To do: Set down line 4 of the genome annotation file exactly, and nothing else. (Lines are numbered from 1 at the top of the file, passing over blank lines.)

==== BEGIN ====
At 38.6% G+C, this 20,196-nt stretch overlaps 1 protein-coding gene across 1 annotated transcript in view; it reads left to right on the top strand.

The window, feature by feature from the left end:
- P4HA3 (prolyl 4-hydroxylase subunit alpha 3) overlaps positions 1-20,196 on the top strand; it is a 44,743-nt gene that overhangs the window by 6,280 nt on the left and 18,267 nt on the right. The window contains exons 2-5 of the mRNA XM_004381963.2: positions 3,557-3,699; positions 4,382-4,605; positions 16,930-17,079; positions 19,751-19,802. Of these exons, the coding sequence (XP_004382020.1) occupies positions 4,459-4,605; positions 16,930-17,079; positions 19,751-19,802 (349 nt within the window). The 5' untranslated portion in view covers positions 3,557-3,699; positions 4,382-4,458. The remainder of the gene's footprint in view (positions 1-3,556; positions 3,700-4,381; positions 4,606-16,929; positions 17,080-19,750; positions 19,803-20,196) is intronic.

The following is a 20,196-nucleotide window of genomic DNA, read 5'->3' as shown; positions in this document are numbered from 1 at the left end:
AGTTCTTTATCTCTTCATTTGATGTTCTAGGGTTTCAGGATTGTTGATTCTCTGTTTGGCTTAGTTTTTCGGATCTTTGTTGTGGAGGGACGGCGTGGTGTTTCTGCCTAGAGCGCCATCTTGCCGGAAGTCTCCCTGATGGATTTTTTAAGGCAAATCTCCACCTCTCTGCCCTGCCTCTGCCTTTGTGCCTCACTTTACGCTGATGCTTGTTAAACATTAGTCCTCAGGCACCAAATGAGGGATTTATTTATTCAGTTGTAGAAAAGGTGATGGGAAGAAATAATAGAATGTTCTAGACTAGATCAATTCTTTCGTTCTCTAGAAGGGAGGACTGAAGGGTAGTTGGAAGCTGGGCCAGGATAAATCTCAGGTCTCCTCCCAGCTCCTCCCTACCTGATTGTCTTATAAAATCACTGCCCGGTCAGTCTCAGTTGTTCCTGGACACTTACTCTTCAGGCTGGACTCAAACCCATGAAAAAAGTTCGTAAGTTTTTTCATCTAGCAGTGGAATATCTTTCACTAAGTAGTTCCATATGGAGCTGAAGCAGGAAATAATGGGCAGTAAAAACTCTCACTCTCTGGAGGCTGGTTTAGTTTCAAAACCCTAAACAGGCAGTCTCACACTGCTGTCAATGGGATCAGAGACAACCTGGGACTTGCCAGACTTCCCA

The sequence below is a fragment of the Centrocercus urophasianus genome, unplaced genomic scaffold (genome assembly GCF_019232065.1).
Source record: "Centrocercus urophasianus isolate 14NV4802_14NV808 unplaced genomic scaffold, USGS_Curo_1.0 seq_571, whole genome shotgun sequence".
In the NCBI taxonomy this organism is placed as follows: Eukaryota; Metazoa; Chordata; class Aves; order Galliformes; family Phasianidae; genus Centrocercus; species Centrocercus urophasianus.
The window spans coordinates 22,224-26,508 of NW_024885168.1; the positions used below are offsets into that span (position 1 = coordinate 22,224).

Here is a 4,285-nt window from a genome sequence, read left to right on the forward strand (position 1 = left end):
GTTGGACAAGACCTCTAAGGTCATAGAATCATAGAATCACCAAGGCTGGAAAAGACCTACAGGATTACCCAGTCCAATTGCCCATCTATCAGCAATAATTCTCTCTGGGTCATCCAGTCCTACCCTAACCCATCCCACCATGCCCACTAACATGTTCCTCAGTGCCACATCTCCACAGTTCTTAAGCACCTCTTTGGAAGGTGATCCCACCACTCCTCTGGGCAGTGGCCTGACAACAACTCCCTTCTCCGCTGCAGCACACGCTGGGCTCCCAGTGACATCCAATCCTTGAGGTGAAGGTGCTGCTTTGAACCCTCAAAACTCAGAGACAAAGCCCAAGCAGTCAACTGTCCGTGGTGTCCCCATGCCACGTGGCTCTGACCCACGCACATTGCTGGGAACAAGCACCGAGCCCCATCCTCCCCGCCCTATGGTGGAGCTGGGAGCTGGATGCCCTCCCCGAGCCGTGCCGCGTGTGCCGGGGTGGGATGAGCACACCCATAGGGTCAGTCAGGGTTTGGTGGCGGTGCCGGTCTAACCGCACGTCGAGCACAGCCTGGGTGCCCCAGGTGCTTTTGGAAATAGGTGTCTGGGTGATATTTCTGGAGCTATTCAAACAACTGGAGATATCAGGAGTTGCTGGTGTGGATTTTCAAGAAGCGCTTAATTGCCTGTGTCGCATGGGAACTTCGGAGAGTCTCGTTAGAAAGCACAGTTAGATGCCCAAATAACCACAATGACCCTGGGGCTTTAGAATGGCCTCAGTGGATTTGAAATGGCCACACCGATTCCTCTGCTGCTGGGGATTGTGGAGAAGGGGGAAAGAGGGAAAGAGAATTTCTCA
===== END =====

The following is a 20,196-nucleotide window of genomic DNA, read 5'->3' as shown; positions in this document are numbered from 1 at the left end: